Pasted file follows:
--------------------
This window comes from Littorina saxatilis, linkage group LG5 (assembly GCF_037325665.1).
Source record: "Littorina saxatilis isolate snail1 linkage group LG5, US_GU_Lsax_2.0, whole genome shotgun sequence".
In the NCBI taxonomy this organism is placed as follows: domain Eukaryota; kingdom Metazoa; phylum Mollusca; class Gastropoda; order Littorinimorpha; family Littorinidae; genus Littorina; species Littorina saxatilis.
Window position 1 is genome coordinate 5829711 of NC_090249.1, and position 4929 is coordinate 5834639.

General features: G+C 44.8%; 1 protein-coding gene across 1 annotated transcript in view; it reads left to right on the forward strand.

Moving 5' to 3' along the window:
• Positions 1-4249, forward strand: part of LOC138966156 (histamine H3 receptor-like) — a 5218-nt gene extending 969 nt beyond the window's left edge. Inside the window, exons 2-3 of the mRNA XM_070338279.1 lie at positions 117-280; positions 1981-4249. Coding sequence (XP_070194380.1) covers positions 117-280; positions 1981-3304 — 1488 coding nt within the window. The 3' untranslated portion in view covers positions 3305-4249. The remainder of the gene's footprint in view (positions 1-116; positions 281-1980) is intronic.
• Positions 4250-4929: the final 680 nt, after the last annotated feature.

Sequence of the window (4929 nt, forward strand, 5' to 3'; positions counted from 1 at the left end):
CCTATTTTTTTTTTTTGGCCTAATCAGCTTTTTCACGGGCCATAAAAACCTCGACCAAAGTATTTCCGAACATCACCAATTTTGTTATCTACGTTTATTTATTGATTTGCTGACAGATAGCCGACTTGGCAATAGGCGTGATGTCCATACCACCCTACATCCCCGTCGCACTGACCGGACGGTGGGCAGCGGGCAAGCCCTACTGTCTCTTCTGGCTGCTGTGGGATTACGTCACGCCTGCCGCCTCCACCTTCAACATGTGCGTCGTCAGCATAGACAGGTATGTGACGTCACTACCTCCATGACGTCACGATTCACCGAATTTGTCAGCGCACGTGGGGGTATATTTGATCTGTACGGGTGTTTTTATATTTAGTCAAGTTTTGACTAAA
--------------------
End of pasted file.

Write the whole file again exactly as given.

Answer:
This window comes from Littorina saxatilis, linkage group LG5 (assembly GCF_037325665.1).
Source record: "Littorina saxatilis isolate snail1 linkage group LG5, US_GU_Lsax_2.0, whole genome shotgun sequence".
In the NCBI taxonomy this organism is placed as follows: domain Eukaryota; kingdom Metazoa; phylum Mollusca; class Gastropoda; order Littorinimorpha; family Littorinidae; genus Littorina; species Littorina saxatilis.
Window position 1 is genome coordinate 5829711 of NC_090249.1, and position 4929 is coordinate 5834639.

General features: G+C 44.8%; 1 protein-coding gene across 1 annotated transcript in view; it reads left to right on the forward strand.

Moving 5' to 3' along the window:
• Positions 1-4249, forward strand: part of LOC138966156 (histamine H3 receptor-like) — a 5218-nt gene extending 969 nt beyond the window's left edge. Inside the window, exons 2-3 of the mRNA XM_070338279.1 lie at positions 117-280; positions 1981-4249. Coding sequence (XP_070194380.1) covers positions 117-280; positions 1981-3304 — 1488 coding nt within the window. The 3' untranslated portion in view covers positions 3305-4249. The remainder of the gene's footprint in view (positions 1-116; positions 281-1980) is intronic.
• Positions 4250-4929: the final 680 nt, after the last annotated feature.

Sequence of the window (4929 nt, forward strand, 5' to 3'; positions counted from 1 at the left end):
CCTATTTTTTTTTTTTGGCCTAATCAGCTTTTTCACGGGCCATAAAAACCTCGACCAAAGTATTTCCGAACATCACCAATTTTGTTATCTACGTTTATTTATTGATTTGCTGACAGATAGCCGACTTGGCAATAGGCGTGATGTCCATACCACCCTACATCCCCGTCGCACTGACCGGACGGTGGGCAGCGGGCAAGCCCTACTGTCTCTTCTGGCTGCTGTGGGATTACGTCACGCCTGCCGCCTCCACCTTCAACATGTGCGTCGTCAGCATAGACAGGTATGTGACGTCACTACCTCCATGACGTCACGATTCACCGAATTTGTCAGCGCACGTGGGGGTATATTTGATCTGTACGGGTGTTTTTATATTTAGTCAAGTTTTGACTAAA